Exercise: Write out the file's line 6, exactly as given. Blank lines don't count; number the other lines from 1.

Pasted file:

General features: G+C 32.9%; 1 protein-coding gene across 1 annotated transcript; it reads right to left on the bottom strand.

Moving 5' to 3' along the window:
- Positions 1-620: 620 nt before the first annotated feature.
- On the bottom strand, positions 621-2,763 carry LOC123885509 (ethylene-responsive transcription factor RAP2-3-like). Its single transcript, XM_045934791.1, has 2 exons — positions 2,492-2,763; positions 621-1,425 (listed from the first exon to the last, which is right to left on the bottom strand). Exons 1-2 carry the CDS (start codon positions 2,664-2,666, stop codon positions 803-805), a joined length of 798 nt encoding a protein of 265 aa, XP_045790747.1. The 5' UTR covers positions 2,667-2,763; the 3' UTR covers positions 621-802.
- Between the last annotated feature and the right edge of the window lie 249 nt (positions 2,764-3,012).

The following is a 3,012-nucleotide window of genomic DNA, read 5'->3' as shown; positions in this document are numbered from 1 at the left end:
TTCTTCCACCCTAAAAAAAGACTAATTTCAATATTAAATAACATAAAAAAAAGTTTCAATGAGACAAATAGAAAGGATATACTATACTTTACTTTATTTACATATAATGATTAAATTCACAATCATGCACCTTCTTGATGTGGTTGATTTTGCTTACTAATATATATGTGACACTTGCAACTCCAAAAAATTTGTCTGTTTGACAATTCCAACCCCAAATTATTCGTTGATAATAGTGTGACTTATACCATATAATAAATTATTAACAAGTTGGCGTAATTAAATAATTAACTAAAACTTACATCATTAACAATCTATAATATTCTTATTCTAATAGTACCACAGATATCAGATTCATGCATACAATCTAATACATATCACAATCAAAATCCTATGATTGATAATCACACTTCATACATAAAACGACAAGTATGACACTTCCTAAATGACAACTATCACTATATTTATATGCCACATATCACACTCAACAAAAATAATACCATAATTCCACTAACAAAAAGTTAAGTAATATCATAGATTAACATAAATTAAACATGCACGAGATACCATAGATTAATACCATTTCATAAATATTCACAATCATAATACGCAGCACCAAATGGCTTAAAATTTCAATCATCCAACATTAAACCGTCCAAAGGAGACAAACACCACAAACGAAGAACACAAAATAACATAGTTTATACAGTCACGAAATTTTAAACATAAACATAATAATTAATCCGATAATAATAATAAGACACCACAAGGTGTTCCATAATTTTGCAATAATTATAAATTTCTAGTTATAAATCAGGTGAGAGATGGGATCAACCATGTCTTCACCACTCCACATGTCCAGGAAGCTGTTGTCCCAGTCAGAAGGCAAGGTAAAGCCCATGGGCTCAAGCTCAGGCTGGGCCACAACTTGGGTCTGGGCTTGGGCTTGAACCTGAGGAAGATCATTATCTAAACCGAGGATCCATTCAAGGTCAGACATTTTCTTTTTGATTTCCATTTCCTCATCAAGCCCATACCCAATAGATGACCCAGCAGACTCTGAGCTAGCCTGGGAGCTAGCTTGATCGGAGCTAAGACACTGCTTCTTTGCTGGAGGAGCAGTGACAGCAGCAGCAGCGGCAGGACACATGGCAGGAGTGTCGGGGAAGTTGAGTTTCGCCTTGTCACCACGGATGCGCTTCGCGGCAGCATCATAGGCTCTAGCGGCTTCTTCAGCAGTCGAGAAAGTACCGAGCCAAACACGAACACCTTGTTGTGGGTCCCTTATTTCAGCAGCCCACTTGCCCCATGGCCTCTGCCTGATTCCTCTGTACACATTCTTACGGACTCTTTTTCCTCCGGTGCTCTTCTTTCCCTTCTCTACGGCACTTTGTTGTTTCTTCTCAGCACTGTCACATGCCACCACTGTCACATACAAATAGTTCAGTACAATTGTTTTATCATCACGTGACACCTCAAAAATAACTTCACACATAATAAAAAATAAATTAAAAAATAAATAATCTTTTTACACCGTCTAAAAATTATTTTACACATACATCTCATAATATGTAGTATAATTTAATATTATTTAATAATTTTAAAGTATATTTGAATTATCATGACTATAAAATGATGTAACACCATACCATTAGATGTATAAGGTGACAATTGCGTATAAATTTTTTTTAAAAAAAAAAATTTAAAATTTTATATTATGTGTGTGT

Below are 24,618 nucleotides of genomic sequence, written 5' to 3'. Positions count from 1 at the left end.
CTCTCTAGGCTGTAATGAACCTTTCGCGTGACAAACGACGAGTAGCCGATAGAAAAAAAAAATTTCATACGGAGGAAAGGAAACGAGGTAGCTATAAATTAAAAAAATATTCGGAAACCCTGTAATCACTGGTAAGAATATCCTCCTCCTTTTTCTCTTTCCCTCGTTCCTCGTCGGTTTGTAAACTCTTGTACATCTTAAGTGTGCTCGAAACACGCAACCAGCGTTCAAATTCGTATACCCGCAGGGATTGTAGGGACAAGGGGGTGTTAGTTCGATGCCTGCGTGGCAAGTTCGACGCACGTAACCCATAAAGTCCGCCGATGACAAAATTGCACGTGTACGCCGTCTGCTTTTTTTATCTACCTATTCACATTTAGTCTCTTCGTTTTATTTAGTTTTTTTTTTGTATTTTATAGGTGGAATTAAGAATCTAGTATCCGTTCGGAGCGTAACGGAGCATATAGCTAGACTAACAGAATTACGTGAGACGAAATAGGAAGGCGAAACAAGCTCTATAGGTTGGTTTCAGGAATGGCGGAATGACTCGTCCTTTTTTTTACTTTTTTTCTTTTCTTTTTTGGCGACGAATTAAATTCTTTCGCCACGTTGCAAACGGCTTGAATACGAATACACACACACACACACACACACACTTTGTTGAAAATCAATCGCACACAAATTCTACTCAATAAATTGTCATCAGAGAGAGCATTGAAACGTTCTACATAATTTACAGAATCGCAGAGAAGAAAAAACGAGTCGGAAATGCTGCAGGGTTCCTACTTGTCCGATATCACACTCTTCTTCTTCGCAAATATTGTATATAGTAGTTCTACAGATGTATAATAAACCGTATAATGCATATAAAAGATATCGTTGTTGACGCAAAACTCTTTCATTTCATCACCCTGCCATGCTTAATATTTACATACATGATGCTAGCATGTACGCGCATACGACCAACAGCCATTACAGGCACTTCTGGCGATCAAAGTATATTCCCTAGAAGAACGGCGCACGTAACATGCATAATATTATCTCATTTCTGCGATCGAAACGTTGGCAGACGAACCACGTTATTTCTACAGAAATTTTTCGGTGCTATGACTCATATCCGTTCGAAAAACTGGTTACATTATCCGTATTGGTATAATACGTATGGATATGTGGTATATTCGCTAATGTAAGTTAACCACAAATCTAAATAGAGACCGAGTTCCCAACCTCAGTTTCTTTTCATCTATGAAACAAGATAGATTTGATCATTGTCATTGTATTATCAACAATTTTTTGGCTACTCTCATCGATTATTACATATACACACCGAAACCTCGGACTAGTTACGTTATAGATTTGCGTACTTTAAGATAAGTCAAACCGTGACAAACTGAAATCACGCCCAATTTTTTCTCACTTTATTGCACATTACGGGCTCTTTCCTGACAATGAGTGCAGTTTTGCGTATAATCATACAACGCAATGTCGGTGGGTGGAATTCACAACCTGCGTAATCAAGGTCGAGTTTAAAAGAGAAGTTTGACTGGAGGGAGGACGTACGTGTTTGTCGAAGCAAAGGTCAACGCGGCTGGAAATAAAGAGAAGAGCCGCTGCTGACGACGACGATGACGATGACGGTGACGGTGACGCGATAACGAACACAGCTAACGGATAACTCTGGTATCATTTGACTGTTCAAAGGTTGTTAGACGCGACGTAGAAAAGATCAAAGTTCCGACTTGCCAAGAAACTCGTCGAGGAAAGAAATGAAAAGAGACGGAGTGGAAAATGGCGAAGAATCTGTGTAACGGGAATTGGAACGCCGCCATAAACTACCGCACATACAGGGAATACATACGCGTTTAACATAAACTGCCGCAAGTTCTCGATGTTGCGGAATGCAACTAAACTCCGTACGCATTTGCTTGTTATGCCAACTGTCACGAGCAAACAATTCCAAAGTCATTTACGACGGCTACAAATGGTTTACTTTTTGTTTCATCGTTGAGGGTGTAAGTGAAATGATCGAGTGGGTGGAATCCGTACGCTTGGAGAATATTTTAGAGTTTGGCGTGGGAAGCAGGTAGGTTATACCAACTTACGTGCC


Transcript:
The following is a 3,012-nucleotide window of genomic DNA, read 5'->3' as shown; positions in this document are numbered from 1 at the left end: